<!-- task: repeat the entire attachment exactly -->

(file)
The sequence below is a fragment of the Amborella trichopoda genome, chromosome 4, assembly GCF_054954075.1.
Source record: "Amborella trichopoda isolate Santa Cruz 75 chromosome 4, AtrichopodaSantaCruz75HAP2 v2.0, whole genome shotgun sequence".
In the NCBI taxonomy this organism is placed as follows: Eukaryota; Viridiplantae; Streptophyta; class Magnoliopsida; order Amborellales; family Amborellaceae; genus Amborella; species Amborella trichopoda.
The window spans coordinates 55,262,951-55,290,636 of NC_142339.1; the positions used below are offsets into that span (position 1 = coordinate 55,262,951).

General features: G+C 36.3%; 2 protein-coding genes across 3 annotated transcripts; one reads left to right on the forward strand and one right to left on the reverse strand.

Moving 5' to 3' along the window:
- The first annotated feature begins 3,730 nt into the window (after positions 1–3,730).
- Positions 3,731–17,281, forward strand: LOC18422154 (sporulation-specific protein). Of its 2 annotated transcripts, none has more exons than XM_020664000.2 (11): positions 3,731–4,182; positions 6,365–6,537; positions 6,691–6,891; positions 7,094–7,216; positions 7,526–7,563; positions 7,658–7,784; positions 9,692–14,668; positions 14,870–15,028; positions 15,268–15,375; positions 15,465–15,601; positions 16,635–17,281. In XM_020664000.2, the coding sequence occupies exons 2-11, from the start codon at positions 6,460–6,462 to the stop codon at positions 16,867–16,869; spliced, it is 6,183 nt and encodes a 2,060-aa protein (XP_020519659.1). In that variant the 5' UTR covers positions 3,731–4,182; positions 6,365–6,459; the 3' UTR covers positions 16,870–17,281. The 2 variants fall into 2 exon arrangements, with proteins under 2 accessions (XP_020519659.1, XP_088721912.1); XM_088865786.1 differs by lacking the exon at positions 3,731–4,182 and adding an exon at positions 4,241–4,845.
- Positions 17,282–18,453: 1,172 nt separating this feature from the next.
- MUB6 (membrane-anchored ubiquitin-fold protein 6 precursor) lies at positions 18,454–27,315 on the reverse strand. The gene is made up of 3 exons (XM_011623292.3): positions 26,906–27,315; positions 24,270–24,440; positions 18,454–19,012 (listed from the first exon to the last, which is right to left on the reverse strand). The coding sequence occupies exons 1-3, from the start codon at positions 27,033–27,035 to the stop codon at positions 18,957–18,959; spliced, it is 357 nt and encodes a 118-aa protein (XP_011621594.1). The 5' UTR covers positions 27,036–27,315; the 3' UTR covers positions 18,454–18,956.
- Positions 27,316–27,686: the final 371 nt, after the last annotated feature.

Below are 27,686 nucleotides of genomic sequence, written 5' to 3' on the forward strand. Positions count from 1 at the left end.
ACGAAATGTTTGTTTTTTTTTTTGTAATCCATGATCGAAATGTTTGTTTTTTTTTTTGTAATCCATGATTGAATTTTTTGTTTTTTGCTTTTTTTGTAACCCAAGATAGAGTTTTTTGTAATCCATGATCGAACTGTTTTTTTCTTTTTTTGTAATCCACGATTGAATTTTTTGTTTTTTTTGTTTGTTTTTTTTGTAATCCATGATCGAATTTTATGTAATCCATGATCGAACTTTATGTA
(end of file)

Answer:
The sequence below is a fragment of the Amborella trichopoda genome, chromosome 4, assembly GCF_054954075.1.
Source record: "Amborella trichopoda isolate Santa Cruz 75 chromosome 4, AtrichopodaSantaCruz75HAP2 v2.0, whole genome shotgun sequence".
In the NCBI taxonomy this organism is placed as follows: Eukaryota; Viridiplantae; Streptophyta; class Magnoliopsida; order Amborellales; family Amborellaceae; genus Amborella; species Amborella trichopoda.
The window spans coordinates 55,262,951-55,290,636 of NC_142339.1; the positions used below are offsets into that span (position 1 = coordinate 55,262,951).

General features: G+C 36.3%; 2 protein-coding genes across 3 annotated transcripts; one reads left to right on the forward strand and one right to left on the reverse strand.

Moving 5' to 3' along the window:
- The first annotated feature begins 3,730 nt into the window (after positions 1–3,730).
- Positions 3,731–17,281, forward strand: LOC18422154 (sporulation-specific protein). Of its 2 annotated transcripts, none has more exons than XM_020664000.2 (11): positions 3,731–4,182; positions 6,365–6,537; positions 6,691–6,891; positions 7,094–7,216; positions 7,526–7,563; positions 7,658–7,784; positions 9,692–14,668; positions 14,870–15,028; positions 15,268–15,375; positions 15,465–15,601; positions 16,635–17,281. In XM_020664000.2, the coding sequence occupies exons 2-11, from the start codon at positions 6,460–6,462 to the stop codon at positions 16,867–16,869; spliced, it is 6,183 nt and encodes a 2,060-aa protein (XP_020519659.1). In that variant the 5' UTR covers positions 3,731–4,182; positions 6,365–6,459; the 3' UTR covers positions 16,870–17,281. The 2 variants fall into 2 exon arrangements, with proteins under 2 accessions (XP_020519659.1, XP_088721912.1); XM_088865786.1 differs by lacking the exon at positions 3,731–4,182 and adding an exon at positions 4,241–4,845.
- Positions 17,282–18,453: 1,172 nt separating this feature from the next.
- MUB6 (membrane-anchored ubiquitin-fold protein 6 precursor) lies at positions 18,454–27,315 on the reverse strand. The gene is made up of 3 exons (XM_011623292.3): positions 26,906–27,315; positions 24,270–24,440; positions 18,454–19,012 (listed from the first exon to the last, which is right to left on the reverse strand). The coding sequence occupies exons 1-3, from the start codon at positions 27,033–27,035 to the stop codon at positions 18,957–18,959; spliced, it is 357 nt and encodes a 118-aa protein (XP_011621594.1). The 5' UTR covers positions 27,036–27,315; the 3' UTR covers positions 18,454–18,956.
- Positions 27,316–27,686: the final 371 nt, after the last annotated feature.

Below are 27,686 nucleotides of genomic sequence, written 5' to 3' on the forward strand. Positions count from 1 at the left end.
ACGAAATGTTTGTTTTTTTTTTTGTAATCCATGATCGAAATGTTTGTTTTTTTTTTTGTAATCCATGATTGAATTTTTTGTTTTTTGCTTTTTTTGTAACCCAAGATAGAGTTTTTTGTAATCCATGATCGAACTGTTTTTTTCTTTTTTTGTAATCCACGATTGAATTTTTTGTTTTTTTTGTTTGTTTTTTTTGTAATCCATGATCGAATTTTATGTAATCCATGATCGAACTTTATGTA